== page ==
Are you one of those athletes with rings of white on your hat post-training?
Are you feeling fatigued at the end of a session?
Are you feeling smashed for the day post-training sessions?
Are you training in your luteal phase?
Answered yes to any of these? You may need to consider an electrolyte replacement.
What are Electrolytes?
Electrolytes are salts that are found in nature in the form of minerals. They have an electrical charge, either a positive or a negative ion, that is part of our nerve communication system. They speak to the opposite ion; the negative will communicate with the positive i.e. opposites attract! I mean do opposites really attract? I don’t know about that but in this case, they do!
In addition to being awesome little communicators, they allow our muscles to contract for movement and allow our heart to beat. Electrolytes also maintain the balance of fluid levels in and out of the cells allowing us to remain hydrated and utilise the water that we consume.
- Magnesium – involved in muscle contraction, stabilising heart rhythm, nerve function, bone health, vitamin D and calcium absorption, digestion, and sleep (you can see why this mineral is my favourite!!)
- Sodium – fluid balance, muscle contraction and nerve signaling.
- Potassium – regulating blood pressure and heart function.
- Calcium – muscle contraction, maintaining bones, blood clotting, nerve signaling and reduce muscle twitching.
- Phosphate – bone health and nerve signaling.
- Chloride – fluid balance.
How do we lose Electrolytes?
- Exercise, particularly longer efforts
- Sweating (lose mostly sodium, potassium & chloride)
- Urination/Bowel Motions (particularly with diarrhoea)
Signs of Electrolyte Imbalance
Muscle aches, feeling restless, anxiety, headaches, excessive thirst, irregular heartbeat, cognition affected (confusion, lack of concentration, poor decision making), dizziness, fatigue, cramping, dark urine (although be mindful this could be an indication of rhabdomyolysis, where muscle is rapidly breaking down and usually accompanied by vomiting, confusions and muscle pain and requires medical attention).
Should I be replacing Electrolytes?
If you follow a healthy diet rich in fruit and vegetables, beans, nuts, seeds and dark leafy greens in addition to adequate hydration, as a general rule, you will not require electrolyte replacement.
However, if you are exercising for longer periods i.e. over two hours, exercising in the heat, heavy sweater, experiencing cramping, have recently been sick (thinking gut bugs and gastro!), woman in her luteal phase, liver/kidney disease, experience poor digestion or have malabsorption conditions including Crohns, Ulcerative Colitis, Coeliac disease or undergone a gastric bypass, you may need to consider electrolyte replacement.
Which Electrolyte should I choose?
There have been some epic marketing campaigns over time that will have us all believing we need to knock back a colourful sports drink after our half-hour jog, however, there are a couple of things to keep your eye out for.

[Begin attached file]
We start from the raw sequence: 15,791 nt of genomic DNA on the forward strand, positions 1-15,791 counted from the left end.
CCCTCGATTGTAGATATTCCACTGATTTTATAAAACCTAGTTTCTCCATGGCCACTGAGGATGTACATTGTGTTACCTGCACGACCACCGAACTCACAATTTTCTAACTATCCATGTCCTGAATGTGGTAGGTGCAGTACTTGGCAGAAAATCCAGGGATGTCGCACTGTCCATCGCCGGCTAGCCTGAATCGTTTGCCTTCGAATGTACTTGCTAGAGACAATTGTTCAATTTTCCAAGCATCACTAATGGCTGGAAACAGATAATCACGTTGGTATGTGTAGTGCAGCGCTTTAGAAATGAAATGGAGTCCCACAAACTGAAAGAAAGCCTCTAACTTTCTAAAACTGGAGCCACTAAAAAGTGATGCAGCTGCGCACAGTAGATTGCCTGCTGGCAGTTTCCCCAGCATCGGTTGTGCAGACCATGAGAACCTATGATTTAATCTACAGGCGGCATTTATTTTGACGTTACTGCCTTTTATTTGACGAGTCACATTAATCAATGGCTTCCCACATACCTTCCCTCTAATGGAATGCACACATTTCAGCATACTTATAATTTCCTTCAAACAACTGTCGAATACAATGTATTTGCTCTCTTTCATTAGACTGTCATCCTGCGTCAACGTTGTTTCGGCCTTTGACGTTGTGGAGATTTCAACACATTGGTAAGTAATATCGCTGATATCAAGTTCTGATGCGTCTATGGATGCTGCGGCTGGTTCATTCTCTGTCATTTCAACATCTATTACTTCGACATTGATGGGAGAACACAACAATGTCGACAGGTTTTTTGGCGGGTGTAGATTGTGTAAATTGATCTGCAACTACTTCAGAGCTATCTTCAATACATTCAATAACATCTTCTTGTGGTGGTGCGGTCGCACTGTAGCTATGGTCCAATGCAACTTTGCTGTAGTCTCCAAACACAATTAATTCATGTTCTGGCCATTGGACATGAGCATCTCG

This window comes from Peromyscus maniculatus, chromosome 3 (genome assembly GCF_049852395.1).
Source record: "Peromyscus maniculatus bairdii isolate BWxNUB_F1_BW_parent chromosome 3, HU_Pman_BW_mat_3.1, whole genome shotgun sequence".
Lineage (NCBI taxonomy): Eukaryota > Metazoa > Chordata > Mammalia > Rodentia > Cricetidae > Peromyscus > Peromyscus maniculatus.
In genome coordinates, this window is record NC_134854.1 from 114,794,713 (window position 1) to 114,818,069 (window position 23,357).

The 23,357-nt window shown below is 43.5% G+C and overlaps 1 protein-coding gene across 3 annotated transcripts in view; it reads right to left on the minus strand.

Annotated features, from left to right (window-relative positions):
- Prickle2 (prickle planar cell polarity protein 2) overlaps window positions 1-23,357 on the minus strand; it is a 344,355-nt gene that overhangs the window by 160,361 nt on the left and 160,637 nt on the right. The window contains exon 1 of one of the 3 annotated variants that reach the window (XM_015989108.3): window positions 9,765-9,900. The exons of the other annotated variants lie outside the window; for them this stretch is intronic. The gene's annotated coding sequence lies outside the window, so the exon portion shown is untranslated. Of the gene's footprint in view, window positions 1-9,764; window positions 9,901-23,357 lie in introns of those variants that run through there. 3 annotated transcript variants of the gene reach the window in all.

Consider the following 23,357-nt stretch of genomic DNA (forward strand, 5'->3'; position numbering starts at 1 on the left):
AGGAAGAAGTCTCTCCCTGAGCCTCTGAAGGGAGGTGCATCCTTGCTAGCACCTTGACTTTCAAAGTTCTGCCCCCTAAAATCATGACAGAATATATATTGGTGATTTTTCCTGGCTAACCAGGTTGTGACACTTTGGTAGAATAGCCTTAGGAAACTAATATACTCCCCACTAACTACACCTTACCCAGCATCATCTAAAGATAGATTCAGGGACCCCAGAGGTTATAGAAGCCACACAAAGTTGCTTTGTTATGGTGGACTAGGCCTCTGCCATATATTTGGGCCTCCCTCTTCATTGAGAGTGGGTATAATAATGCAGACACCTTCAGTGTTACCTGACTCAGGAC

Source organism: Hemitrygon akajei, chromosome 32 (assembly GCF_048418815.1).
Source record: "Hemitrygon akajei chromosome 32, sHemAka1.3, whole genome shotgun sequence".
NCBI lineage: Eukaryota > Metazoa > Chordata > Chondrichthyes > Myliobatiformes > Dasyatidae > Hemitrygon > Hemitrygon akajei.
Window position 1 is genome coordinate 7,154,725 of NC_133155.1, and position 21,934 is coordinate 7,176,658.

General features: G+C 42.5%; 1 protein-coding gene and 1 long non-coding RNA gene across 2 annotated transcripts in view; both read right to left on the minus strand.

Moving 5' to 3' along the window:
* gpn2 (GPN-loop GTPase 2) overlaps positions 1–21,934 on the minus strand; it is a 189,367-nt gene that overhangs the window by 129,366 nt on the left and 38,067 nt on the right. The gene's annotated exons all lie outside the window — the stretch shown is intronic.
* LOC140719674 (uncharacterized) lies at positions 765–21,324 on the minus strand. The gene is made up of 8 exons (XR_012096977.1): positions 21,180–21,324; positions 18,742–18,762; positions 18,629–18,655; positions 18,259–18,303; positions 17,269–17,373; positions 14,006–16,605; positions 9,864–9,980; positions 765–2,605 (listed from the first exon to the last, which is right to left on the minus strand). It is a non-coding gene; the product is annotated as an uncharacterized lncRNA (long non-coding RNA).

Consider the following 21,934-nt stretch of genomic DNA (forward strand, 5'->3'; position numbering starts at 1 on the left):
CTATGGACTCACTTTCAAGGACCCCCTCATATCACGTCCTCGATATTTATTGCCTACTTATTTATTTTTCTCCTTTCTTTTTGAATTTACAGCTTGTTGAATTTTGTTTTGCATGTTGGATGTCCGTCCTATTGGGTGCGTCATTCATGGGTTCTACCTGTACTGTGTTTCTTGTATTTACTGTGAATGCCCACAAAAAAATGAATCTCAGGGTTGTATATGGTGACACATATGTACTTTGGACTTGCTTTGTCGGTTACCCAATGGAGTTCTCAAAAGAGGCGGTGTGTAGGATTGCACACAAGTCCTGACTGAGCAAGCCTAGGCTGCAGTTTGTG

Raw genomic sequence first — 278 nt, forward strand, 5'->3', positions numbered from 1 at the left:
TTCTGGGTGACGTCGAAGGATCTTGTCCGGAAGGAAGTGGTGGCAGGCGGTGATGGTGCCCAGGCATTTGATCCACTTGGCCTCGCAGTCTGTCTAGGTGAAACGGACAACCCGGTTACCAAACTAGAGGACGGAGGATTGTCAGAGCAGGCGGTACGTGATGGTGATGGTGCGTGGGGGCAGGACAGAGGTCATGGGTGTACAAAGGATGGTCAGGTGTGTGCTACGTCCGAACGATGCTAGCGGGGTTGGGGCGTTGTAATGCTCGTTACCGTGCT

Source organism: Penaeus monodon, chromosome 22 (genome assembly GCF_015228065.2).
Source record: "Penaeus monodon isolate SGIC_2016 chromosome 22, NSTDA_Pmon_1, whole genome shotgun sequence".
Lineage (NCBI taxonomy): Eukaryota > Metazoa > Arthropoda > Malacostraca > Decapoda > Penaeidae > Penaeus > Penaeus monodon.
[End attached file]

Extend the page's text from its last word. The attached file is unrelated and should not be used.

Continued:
Check all product ingredient lists as many are loaded with sugar, however, two I like are NUUN Sport/Electrolyte, they have an effervescent tablet that is sweetened with stevia and PURE Sports Nutrition who use natural flavours i.e. freeze-dried fruits, however, this product does contain glucose and sucrose which needs to be factored in if using during racing to not exceed the carbohydrate requirements which can result in gut issues.
If you are using whole foods as fuel on your runs, sweet potato with Himalayan/Celtic sea salt will give a nice boost of potassium and sodium.
Sodium loss (hyponatraemia) is commonly seen in overtraining and endurance events. High-risk people are females, particularly in their luteal phase and there are associations with the use of painkillers. Taking sodium can reduce urine volume leaving more fluid for muscles and nerves – keeping in mind this doesn’t mean down teaspoons of salt! A pinch of Himalayan salt in a water bottle will generally do the trick.
Hydration & Electrolyte
Can you overhydrate? Yes. The kidneys can’t process incredibly high levels of water which can lead to electrolyte dilution in the blood, resulting in hyponatraemia. It is best to conduct a sweat test for the temperature and pace you will be undertaking an event to ensure you are not under or over-hydrating.
Have an electrolyte drink to replace what was lost during the run. Most people will not need to replace during the run if their diet is well balanced. Generally, I have most athletes taking magnesium throughout their training programs. Sodium is often the only nutrient that will need to be replaced during the training session or event.
Some great food options to hydrate in the warmer months are coconut water (aim for the fresh young coconuts), celery, pineapple, watermelon, cucumber, and citrus fruits.
Happy Hydrating x Nourish to Live. Nourish to Perform.